Employees usually face a transition in their responsibilities, if not worse. But don’t worry: the founderor CEO will do just fine.

What replaces that original vision when the founder leaves? A tunnel-vision emphasis on profit. There’s no room to nurture creativity when a new owner is focused only on getting their money back.

This is especially true if the acquiring company is publicly owned. Forget the concerns of the new CEO; you need to meet the needs of your shareholders! The needs of an individual client sink lower and lower on the priority list.

And keep in mind: This is all a best-case scenario. The alternative most owners face is just closing their doors completely.

The Hawke Method

If clients don’t want a tiny start-up because they’re poorly resourced, but don’t want a big corporation where they’re just a number… what’s the solution?

The happy medium exists in a thriving independently owned agency. This gives you the best of both worlds with extended resources and funding without sacrificing the core vision of the company.

So how do you avoid shutting down or selling out? Be the best at what you do!

Hawke Media is rapidly becoming the last man standing for agencies of our size that aren’t owned by a parent company with a different vision. To do this, you can’t be in survival mode. Move aggressively and confidently toward building your brand.

When the pandemic began in 2020, Hawke Media switched from a national to a regional bank to ensure relief payments. This prevented layoffs during an unpredictable time.

After the initial whiplash of COVID’s industry changes, Hawke focused on international expansion, adding offices in the UK and China. These weren’t massive teams, but they helped build the brand while the competition was stagnant.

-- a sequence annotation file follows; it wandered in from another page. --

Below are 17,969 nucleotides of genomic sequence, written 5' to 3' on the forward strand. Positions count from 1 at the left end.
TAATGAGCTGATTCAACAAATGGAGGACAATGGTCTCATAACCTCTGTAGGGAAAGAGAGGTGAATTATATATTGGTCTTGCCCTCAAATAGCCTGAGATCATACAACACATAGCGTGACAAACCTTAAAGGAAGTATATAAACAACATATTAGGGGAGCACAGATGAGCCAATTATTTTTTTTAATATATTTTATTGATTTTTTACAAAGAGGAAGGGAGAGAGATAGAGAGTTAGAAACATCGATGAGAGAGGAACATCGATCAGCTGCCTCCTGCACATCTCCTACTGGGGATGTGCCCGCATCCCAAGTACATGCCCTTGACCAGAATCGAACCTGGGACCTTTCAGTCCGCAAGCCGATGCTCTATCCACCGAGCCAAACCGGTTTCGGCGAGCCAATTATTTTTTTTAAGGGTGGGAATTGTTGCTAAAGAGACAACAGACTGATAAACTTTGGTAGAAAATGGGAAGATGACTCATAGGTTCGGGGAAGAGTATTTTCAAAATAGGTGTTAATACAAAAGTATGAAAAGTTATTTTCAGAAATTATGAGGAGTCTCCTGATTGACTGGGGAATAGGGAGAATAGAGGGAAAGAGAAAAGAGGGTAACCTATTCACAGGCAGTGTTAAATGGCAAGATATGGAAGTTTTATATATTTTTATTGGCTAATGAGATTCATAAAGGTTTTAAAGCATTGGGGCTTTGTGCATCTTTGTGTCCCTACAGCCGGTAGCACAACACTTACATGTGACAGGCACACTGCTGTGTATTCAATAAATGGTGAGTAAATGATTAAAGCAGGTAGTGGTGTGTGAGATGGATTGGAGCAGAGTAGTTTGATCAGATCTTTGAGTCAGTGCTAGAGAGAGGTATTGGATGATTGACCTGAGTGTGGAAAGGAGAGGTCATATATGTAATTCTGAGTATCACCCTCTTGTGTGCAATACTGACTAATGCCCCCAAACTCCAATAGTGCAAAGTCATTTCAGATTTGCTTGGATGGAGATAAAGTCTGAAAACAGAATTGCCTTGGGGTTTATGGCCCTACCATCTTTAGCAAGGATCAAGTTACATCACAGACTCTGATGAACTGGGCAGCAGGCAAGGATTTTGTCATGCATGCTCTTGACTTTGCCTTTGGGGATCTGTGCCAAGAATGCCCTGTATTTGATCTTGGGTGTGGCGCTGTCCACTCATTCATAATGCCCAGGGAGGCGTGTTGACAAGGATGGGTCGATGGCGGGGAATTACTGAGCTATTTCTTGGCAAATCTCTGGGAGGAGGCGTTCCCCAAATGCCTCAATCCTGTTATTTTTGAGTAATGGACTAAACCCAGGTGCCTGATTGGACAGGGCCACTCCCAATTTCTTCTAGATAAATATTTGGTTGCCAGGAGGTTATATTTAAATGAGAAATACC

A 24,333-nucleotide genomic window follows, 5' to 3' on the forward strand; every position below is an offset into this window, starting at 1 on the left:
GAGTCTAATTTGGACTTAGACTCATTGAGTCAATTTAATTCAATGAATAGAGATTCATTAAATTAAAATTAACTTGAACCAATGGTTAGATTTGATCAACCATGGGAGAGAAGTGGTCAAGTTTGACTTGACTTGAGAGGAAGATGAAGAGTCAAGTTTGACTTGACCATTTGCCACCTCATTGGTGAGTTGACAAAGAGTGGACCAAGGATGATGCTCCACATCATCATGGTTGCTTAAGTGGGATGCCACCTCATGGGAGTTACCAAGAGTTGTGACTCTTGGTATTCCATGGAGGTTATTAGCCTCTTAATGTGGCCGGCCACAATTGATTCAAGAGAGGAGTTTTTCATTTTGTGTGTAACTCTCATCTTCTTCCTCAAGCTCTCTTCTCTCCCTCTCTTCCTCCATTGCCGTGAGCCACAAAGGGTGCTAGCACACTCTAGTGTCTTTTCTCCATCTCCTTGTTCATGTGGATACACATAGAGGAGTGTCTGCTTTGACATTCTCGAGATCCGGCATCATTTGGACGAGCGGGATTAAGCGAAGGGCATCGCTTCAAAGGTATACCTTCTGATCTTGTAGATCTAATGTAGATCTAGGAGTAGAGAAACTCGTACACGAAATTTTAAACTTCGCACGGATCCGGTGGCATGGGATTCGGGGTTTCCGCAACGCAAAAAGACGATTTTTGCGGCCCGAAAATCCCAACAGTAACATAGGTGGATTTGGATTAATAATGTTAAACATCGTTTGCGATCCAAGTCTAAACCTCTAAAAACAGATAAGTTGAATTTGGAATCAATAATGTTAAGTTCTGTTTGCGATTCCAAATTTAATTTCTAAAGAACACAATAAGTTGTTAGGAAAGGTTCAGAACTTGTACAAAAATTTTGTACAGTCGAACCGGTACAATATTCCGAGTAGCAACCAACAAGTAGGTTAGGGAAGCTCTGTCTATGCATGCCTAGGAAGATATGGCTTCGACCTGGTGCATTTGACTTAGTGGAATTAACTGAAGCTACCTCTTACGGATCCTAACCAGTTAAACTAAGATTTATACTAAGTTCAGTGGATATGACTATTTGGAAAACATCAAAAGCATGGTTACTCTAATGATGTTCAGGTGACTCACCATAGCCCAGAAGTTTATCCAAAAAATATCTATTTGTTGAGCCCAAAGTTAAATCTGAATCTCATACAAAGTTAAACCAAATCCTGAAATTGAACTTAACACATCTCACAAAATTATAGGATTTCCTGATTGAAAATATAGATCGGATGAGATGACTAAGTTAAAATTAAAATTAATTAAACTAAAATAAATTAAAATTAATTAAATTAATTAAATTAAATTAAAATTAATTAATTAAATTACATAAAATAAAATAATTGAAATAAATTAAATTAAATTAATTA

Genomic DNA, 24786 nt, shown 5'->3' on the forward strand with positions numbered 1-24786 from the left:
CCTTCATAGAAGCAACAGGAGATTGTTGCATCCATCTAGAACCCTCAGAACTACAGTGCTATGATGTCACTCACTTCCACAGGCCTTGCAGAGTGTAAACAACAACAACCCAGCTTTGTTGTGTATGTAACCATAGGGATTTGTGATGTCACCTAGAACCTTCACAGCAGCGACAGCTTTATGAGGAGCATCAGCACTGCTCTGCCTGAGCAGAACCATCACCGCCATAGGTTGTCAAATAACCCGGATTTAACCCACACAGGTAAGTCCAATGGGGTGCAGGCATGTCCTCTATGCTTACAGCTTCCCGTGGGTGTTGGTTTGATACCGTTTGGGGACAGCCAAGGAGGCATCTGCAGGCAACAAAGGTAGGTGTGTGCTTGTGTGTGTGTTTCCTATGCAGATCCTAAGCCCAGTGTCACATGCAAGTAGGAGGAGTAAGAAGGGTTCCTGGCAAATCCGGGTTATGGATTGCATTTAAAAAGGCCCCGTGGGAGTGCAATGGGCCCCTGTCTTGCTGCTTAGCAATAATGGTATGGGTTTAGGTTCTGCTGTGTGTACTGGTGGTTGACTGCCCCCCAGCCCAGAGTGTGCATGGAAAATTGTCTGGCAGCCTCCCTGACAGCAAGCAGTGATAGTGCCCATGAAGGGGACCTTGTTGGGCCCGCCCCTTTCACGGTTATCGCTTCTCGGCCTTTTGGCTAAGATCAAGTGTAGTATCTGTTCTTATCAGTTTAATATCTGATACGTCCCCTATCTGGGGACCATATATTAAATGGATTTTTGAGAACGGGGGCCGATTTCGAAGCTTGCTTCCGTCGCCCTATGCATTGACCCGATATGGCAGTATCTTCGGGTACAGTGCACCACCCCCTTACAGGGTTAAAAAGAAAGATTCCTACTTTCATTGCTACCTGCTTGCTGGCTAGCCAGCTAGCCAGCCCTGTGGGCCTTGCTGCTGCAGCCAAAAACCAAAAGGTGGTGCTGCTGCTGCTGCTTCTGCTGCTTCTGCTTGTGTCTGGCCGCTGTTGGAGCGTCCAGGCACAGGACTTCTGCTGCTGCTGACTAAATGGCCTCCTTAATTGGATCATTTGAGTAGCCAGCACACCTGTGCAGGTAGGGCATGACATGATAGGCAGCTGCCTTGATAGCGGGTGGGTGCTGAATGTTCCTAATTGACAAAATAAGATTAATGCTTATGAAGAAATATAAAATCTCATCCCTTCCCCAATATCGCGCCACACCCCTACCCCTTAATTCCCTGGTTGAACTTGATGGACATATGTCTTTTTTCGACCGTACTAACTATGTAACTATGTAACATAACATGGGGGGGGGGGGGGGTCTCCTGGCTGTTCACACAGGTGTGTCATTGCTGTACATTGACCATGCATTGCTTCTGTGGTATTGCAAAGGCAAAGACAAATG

This whole time, Hawke was working on AI software to help with analytics and monitoring, and in turn, free up marketers for creativity and growth. They partnered with the brand Morphio to create HawkeAI, a first-of-its-kind benchmarking resource that keeps a pulse and reports on the entire ecommerce ecosystem.

Most recently, Hawke Media announced a collaboration with smart ecommerce SaaS Nogin to expand the resources available to both companies and our clients.

Hawke Media proves that closing and selling aren’t the only options for a large, independent marketing agency.

  • Navigate the banking system to match where your brand is at in its growth and expansion.

  • Grow your team to meet the needs of new clients and opportunities.

  • Partner with like-minded brands to continually enhance resources.

Basically, behave like you’re one of the big dogs. Make mergers and acquisitions happen for yourself as if you have shareholders to impress. You get all the benefits of those well-funded players without compromising your founding vision. As long as the right leadership is still in place and the company’s mission statement remains core to your business decisions, you never have to worry about compromising that founding spark.